Harley-Davidson Aermacchi short track frame
Harley-Davidson Aermacchi motorcycles are very potent flat track racers you could buy from the Harley-Davidson dealers. They were called CRS (250cc) and ERS (350cc), and had front and rear suspension.
Harley-Davidson also made hard-tail frames as well and included the drawing of the frame in one of the supplement documentation packages sent to dealers. We obtained a copy of that page and made a nice clear scan of ‘Basic Frame Dimension – Short Track Frame, Part #47001-63M’ (see figure 1). The packet actually had 9 pages, and are included at the bottom of this article.
We previously reverse engineered many of the other Harley-Davidson Aermacchi street (SS/H) and racing frames (CRTT/CRS/ERS), so we already had accumulated a substantial amount of data regarding engine mount locations, frame tube sizes and thicknesses, and a “feel” for what the engineers were thinking back-in-the-day. We decided to reverse engineer the hard-tail frame from the simple measurements supplied on the dealer supplement page. Of course, we needed to assume a few things, so we are not guaranteeing this is an exact duplicate of the frame, but it is a good start for someone looking to make a new frame based on this design.
The reader may also want to reference our research on Aermacchi frame tube sizes.
We did notice a small discrepancy with the engine mount positions, see Figure 2. Since we reverse engineered several frames and several engine cases (street 250 and 350cc engines, along with CRS, ERS and CRTT engines) we felt quite confident in our engine mount location data. When we placed a virtual engine in the frame we drew using the dimensions from the manual supplement page, we noticed a slight misalignment, but only by approximately 1mm (0.0254 inch). Where did the misalignment come from? The paper supplements drawing were created with imperial measurements (inches with 2 decimal accuracy), and the Italians designed the engines in metric. We have provided the data for the engine placement in metric, and one can see the measurements are nice round numbers to the nearest mm or at worst 0.5mm. The imperial measurements are a little ugly and are forced to work around motor mounts locations not designed in inches, with numbers like 3.39, 0.98 and 11.41.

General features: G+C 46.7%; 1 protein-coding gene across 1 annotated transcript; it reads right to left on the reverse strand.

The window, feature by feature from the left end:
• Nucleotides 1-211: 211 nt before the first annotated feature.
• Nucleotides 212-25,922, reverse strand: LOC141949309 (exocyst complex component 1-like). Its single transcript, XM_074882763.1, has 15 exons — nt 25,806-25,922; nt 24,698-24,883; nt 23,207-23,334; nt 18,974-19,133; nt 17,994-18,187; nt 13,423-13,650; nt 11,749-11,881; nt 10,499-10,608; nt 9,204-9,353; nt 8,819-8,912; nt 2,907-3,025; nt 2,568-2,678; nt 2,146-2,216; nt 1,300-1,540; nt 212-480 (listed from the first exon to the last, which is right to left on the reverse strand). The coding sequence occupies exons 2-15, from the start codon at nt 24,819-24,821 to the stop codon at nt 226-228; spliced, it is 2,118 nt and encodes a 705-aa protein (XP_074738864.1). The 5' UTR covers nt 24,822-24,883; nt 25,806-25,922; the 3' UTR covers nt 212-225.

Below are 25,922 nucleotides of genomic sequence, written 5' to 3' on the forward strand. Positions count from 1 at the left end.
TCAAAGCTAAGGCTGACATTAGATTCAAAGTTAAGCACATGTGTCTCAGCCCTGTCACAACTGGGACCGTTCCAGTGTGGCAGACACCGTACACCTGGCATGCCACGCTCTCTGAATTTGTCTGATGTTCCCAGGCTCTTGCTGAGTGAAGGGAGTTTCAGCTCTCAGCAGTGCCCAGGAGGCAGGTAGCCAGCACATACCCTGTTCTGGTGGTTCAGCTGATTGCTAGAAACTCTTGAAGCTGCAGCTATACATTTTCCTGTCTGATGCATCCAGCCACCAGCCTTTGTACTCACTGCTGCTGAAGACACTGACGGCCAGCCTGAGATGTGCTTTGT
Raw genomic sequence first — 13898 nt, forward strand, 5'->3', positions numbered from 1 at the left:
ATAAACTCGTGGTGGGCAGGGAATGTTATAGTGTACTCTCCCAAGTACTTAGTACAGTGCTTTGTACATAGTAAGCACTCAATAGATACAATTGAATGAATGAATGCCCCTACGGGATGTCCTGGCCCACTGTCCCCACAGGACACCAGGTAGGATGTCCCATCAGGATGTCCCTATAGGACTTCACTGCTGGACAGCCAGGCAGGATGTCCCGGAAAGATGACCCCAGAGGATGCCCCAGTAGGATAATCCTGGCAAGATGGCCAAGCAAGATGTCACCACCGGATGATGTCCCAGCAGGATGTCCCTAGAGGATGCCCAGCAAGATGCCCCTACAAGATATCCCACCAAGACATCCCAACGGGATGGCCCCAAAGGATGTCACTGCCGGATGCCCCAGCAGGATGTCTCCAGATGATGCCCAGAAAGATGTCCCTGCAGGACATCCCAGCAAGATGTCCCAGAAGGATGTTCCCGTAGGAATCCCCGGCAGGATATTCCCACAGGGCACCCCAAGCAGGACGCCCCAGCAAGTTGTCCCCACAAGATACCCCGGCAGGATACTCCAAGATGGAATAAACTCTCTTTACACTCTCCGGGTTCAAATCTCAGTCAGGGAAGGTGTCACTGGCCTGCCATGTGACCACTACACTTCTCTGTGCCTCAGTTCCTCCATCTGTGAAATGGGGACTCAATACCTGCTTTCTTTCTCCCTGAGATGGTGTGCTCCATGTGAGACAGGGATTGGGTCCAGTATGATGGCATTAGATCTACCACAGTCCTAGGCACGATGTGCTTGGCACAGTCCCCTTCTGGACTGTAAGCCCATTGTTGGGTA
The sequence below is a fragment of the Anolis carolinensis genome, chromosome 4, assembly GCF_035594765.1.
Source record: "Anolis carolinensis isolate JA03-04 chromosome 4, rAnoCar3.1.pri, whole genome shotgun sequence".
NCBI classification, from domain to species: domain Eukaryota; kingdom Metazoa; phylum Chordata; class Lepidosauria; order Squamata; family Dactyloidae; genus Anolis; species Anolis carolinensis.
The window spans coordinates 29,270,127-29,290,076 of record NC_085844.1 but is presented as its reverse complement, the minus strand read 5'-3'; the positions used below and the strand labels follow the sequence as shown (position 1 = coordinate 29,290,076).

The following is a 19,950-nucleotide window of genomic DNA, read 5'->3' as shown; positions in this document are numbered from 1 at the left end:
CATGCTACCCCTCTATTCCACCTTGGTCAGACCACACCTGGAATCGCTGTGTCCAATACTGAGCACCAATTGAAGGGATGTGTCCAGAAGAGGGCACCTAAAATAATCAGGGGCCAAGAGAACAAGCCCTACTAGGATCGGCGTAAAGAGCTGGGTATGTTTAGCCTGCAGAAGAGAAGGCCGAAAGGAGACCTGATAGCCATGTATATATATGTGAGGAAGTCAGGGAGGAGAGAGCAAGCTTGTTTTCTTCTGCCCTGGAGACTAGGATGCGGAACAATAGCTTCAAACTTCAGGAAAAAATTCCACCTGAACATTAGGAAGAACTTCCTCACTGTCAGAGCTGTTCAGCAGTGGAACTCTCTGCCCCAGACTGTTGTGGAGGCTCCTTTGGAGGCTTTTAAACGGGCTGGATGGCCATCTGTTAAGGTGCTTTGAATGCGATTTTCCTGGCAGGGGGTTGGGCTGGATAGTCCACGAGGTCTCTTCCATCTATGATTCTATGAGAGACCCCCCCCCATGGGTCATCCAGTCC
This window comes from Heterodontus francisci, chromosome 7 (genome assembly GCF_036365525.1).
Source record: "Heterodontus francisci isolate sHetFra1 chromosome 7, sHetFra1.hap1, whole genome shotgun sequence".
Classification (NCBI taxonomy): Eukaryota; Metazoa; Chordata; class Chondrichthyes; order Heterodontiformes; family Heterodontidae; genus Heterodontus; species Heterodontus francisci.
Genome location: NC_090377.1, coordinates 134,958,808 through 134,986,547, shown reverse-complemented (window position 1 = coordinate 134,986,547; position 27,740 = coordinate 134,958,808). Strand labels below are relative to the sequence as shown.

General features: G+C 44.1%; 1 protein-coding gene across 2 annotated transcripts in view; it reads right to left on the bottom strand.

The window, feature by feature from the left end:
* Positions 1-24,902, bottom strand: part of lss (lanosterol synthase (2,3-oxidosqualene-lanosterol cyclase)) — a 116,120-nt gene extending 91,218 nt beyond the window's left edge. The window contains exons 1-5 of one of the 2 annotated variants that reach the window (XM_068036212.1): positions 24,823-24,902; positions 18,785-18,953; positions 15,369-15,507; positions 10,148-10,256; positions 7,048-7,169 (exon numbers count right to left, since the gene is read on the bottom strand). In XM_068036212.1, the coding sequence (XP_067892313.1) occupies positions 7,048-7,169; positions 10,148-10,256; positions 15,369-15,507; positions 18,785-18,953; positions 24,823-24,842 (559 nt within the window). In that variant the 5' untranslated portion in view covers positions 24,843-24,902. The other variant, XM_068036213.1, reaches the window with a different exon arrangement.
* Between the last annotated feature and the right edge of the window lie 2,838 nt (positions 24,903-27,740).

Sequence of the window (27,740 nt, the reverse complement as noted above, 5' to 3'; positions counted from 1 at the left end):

The dealer supplement page(s) shows the backbone frame tube bending upwards as it connects to the steering tube. Aermacchi was famous for a backbone that was exactly the opposite and would arch over the engine. We noticed some bikes had the Aermacchi style backbone, along with a picture that is labelled “Matz” that shows the more traditional Aermacchi style and includes the “steering stop” and traditional tank mounting lugs on the steering tube. The Harley-Davidson drawing and the Matz frame picture are very similar, so we are considering making a drawing that resembles the Matz frame by using an Aermacchi SS/H backbone, but making the rake angle 24 degrees (standard Aermacchi street angle is 28 degrees). Like to hear from experts if they know if we can use the standard backbone or if they know of any dimensions related to this related Matz frame so we can more accurately re-create the drawing.
If anyone knows more history on the Harley-Davidson dealer supplement pages or the Matz frame, please give us feedback and we will update the drawings accordingly.
We do hope this helps with frame builders and restorers of Aermacchi and other classic bikes.
If we can help you with any engineering/CAD/scanning, we will give a special price to anyone into old Volkswagens, old motorcycles, and other fun things.
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